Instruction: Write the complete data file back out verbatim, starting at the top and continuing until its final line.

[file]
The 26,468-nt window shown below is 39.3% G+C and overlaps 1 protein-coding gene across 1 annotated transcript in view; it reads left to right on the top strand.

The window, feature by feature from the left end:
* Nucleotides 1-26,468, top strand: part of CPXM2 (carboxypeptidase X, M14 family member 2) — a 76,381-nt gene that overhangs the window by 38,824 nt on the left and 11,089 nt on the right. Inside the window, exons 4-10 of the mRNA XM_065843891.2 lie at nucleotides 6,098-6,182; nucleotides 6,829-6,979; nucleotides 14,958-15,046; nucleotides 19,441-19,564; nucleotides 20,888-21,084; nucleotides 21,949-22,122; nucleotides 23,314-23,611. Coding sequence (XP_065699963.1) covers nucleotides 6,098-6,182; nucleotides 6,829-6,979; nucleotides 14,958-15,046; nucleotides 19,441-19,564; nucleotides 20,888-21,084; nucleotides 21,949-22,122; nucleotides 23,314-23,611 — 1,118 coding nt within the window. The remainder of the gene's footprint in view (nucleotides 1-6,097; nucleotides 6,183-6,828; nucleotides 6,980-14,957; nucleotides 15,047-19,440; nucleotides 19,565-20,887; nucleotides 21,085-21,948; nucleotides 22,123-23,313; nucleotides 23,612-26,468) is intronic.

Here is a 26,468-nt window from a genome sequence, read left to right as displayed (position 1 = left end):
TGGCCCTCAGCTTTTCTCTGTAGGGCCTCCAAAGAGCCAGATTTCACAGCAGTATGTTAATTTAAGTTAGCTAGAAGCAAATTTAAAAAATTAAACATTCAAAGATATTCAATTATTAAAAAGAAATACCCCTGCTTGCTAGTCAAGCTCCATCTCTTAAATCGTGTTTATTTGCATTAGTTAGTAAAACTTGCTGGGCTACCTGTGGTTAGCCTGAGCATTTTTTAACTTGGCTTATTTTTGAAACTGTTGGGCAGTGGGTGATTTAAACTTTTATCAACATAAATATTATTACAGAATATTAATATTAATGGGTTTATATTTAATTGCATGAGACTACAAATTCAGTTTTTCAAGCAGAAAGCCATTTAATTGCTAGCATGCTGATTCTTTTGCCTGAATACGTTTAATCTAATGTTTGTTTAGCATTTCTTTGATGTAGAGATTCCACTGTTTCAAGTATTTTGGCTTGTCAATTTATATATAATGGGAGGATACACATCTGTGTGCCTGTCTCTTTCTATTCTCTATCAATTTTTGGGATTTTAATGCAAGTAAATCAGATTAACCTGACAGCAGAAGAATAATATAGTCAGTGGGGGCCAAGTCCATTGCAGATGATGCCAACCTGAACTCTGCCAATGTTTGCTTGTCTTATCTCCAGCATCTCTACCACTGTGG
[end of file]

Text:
The 26,468-nt window shown below is 39.3% G+C and overlaps 1 protein-coding gene across 1 annotated transcript in view; it reads left to right on the top strand.

The window, feature by feature from the left end:
* Nucleotides 1-26,468, top strand: part of CPXM2 (carboxypeptidase X, M14 family member 2) — a 76,381-nt gene that overhangs the window by 38,824 nt on the left and 11,089 nt on the right. Inside the window, exons 4-10 of the mRNA XM_065843891.2 lie at nucleotides 6,098-6,182; nucleotides 6,829-6,979; nucleotides 14,958-15,046; nucleotides 19,441-19,564; nucleotides 20,888-21,084; nucleotides 21,949-22,122; nucleotides 23,314-23,611. Coding sequence (XP_065699963.1) covers nucleotides 6,098-6,182; nucleotides 6,829-6,979; nucleotides 14,958-15,046; nucleotides 19,441-19,564; nucleotides 20,888-21,084; nucleotides 21,949-22,122; nucleotides 23,314-23,611 — 1,118 coding nt within the window. The remainder of the gene's footprint in view (nucleotides 1-6,097; nucleotides 6,183-6,828; nucleotides 6,980-14,957; nucleotides 15,047-19,440; nucleotides 19,565-20,887; nucleotides 21,085-21,948; nucleotides 22,123-23,313; nucleotides 23,612-26,468) is intronic.

Here is a 26,468-nt window from a genome sequence, read left to right as displayed (position 1 = left end):
TGGCCCTCAGCTTTTCTCTGTAGGGCCTCCAAAGAGCCAGATTTCACAGCAGTATGTTAATTTAAGTTAGCTAGAAGCAAATTTAAAAAATTAAACATTCAAAGATATTCAATTATTAAAAAGAAATACCCCTGCTTGCTAGTCAAGCTCCATCTCTTAAATCGTGTTTATTTGCATTAGTTAGTAAAACTTGCTGGGCTACCTGTGGTTAGCCTGAGCATTTTTTAACTTGGCTTATTTTTGAAACTGTTGGGCAGTGGGTGATTTAAACTTTTATCAACATAAATATTATTACAGAATATTAATATTAATGGGTTTATATTTAATTGCATGAGACTACAAATTCAGTTTTTCAAGCAGAAAGCCATTTAATTGCTAGCATGCTGATTCTTTTGCCTGAATACGTTTAATCTAATGTTTGTTTAGCATTTCTTTGATGTAGAGATTCCACTGTTTCAAGTATTTTGGCTTGTCAATTTATATATAATGGGAGGATACACATCTGTGTGCCTGTCTCTTTCTATTCTCTATCAATTTTTGGGATTTTAATGCAAGTAAATCAGATTAACCTGACAGCAGAAGAATAATATAGTCAGTGGGGGCCAAGTCCATTGCAGATGATGCCAACCTGAACTCTGCCAATGTTTGCTTGTCTTATCTCCAGCATCTCTACCACTGTGG